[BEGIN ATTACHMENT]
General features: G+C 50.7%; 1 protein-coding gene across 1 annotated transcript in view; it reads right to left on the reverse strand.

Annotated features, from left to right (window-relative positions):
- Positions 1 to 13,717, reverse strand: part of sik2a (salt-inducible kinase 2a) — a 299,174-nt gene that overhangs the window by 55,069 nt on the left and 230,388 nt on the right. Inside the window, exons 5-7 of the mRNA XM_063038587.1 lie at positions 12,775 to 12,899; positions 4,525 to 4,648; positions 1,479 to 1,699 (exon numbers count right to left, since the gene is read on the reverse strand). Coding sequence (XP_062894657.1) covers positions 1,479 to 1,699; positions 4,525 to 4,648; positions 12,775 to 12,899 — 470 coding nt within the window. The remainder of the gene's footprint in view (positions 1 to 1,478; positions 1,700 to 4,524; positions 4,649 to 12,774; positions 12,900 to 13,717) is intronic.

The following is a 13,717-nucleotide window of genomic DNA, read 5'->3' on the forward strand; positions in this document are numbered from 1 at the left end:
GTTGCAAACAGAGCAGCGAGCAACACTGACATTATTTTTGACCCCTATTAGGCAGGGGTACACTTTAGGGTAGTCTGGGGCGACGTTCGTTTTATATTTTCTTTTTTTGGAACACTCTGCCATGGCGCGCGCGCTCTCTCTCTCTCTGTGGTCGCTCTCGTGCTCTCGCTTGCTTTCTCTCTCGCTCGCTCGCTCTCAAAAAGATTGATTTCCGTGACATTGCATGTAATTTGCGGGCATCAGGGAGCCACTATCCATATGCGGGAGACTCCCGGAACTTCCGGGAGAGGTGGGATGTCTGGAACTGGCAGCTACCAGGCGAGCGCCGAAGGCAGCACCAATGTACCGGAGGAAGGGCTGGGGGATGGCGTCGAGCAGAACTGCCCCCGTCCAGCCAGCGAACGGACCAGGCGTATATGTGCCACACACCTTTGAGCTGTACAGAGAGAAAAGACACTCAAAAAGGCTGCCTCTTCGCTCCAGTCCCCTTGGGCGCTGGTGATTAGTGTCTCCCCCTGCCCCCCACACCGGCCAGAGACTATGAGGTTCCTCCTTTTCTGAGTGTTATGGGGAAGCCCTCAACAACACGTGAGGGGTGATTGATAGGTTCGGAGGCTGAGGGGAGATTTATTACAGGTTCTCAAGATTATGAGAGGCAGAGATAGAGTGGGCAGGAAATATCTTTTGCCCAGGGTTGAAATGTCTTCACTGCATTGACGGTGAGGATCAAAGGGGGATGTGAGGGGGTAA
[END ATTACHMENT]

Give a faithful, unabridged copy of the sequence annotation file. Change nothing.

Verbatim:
General features: G+C 50.7%; 1 protein-coding gene across 1 annotated transcript in view; it reads right to left on the reverse strand.

Annotated features, from left to right (window-relative positions):
- Positions 1 to 13,717, reverse strand: part of sik2a (salt-inducible kinase 2a) — a 299,174-nt gene that overhangs the window by 55,069 nt on the left and 230,388 nt on the right. Inside the window, exons 5-7 of the mRNA XM_063038587.1 lie at positions 12,775 to 12,899; positions 4,525 to 4,648; positions 1,479 to 1,699 (exon numbers count right to left, since the gene is read on the reverse strand). Coding sequence (XP_062894657.1) covers positions 1,479 to 1,699; positions 4,525 to 4,648; positions 12,775 to 12,899 — 470 coding nt within the window. The remainder of the gene's footprint in view (positions 1 to 1,478; positions 1,700 to 4,524; positions 4,649 to 12,774; positions 12,900 to 13,717) is intronic.

The following is a 13,717-nucleotide window of genomic DNA, read 5'->3' on the forward strand; positions in this document are numbered from 1 at the left end:
GTTGCAAACAGAGCAGCGAGCAACACTGACATTATTTTTGACCCCTATTAGGCAGGGGTACACTTTAGGGTAGTCTGGGGCGACGTTCGTTTTATATTTTCTTTTTTTGGAACACTCTGCCATGGCGCGCGCGCTCTCTCTCTCTCTGTGGTCGCTCTCGTGCTCTCGCTTGCTTTCTCTCTCGCTCGCTCGCTCTCAAAAAGATTGATTTCCGTGACATTGCATGTAATTTGCGGGCATCAGGGAGCCACTATCCATATGCGGGAGACTCCCGGAACTTCCGGGAGAGGTGGGATGTCTGGAACTGGCAGCTACCAGGCGAGCGCCGAAGGCAGCACCAATGTACCGGAGGAAGGGCTGGGGGATGGCGTCGAGCAGAACTGCCCCCGTCCAGCCAGCGAACGGACCAGGCGTATATGTGCCACACACCTTTGAGCTGTACAGAGAGAAAAGACACTCAAAAAGGCTGCCTCTTCGCTCCAGTCCCCTTGGGCGCTGGTGATTAGTGTCTCCCCCTGCCCCCCACACCGGCCAGAGACTATGAGGTTCCTCCTTTTCTGAGTGTTATGGGGAAGCCCTCAACAACACGTGAGGGGTGATTGATAGGTTCGGAGGCTGAGGGGAGATTTATTACAGGTTCTCAAGATTATGAGAGGCAGAGATAGAGTGGGCAGGAAATATCTTTTGCCCAGGGTTGAAATGTCTTCACTGCATTGACGGTGAGGATCAAAGGGGGATGTGAGGGGGTAA